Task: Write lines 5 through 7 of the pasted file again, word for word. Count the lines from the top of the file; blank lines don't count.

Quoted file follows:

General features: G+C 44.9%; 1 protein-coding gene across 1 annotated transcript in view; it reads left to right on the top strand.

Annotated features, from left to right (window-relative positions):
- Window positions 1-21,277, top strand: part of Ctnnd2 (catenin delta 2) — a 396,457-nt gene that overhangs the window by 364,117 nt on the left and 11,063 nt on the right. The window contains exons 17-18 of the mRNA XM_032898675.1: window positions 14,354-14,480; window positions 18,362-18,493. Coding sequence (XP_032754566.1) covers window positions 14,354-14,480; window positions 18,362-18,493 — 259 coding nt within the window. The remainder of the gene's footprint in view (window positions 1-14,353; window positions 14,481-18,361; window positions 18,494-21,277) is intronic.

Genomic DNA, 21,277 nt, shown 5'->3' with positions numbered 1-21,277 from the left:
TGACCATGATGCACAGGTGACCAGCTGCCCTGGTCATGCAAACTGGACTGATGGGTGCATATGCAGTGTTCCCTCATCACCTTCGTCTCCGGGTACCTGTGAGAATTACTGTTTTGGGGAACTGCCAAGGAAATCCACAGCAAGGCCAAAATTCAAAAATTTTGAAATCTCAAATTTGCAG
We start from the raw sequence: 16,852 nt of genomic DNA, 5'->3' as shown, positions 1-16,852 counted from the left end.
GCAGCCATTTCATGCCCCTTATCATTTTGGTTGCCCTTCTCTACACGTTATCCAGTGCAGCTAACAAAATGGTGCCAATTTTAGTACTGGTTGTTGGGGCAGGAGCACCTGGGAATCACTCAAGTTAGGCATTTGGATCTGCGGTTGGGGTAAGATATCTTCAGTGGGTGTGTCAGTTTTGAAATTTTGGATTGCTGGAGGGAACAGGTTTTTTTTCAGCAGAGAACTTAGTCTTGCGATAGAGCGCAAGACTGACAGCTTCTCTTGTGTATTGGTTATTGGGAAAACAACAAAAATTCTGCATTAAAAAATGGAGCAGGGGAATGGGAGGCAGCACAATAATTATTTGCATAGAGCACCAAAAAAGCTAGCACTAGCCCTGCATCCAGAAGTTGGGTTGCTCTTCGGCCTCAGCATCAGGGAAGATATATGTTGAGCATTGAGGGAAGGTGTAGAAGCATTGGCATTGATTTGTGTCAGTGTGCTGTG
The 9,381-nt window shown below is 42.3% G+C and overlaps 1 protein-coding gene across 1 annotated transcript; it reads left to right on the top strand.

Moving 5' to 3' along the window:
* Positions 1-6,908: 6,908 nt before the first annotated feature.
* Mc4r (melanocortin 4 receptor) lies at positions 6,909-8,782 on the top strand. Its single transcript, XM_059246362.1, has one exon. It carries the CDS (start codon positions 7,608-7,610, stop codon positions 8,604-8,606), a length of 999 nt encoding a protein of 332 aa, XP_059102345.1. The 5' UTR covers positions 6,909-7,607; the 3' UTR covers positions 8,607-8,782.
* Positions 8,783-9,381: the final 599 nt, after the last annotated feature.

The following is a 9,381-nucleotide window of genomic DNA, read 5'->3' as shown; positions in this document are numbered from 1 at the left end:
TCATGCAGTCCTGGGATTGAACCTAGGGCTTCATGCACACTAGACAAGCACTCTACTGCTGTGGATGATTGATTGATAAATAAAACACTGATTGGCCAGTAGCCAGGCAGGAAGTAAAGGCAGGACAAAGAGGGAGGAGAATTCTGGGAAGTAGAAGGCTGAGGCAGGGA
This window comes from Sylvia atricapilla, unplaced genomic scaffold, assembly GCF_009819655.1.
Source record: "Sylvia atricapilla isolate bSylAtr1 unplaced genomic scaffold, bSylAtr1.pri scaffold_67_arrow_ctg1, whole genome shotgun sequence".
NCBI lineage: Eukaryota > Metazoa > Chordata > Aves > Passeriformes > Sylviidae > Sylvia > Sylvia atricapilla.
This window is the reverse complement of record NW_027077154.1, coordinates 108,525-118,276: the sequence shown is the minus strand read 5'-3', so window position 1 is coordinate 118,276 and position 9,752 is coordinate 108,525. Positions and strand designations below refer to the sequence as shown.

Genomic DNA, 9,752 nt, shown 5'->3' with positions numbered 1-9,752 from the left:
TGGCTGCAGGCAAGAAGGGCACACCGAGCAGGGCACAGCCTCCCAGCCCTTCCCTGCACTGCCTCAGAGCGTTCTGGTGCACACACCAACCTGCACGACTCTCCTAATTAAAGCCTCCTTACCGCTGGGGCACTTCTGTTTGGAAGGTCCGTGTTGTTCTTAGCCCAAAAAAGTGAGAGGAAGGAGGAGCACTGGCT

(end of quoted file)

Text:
TGACCATGATGCACAGGTGACCAGCTGCCCTGGTCATGCAAACTGGACTGATGGGTGCATATGCAGTGTTCCCTCATCACCTTCGTCTCCGGGTACCTGTGAGAATTACTGTTTTGGGGAACTGCCAAGGAAATCCACAGCAAGGCCAAAATTCAAAAATTTTGAAATCTCAAATTTGCAG
We start from the raw sequence: 16,852 nt of genomic DNA, 5'->3' as shown, positions 1-16,852 counted from the left end.
GCAGCCATTTCATGCCCCTTATCATTTTGGTTGCCCTTCTCTACACGTTATCCAGTGCAGCTAACAAAATGGTGCCAATTTTAGTACTGGTTGTTGGGGCAGGAGCACCTGGGAATCACTCAAGTTAGGCATTTGGATCTGCGGTTGGGGTAAGATATCTTCAGTGGGTGTGTCAGTTTTGAAATTTTGGATTGCTGGAGGGAACAGGTTTTTTTTCAGCAGAGAACTTAGTCTTGCGATAGAGCGCAAGACTGACAGCTTCTCTTGTGTATTGGTTATTGGGAAAACAACAAAAATTCTGCATTAAAAAATGGAGCAGGGGAATGGGAGGCAGCACAATAATTATTTGCATAGAGCACCAAAAAAGCTAGCACTAGCCCTGCATCCAGAAGTTGGGTTGCTCTTCGGCCTCAGCATCAGGGAAGATATATGTTGAGCATTGAGGGAAGGTGTAGAAGCATTGGCATTGATTTGTGTCAGTGTGCTGTG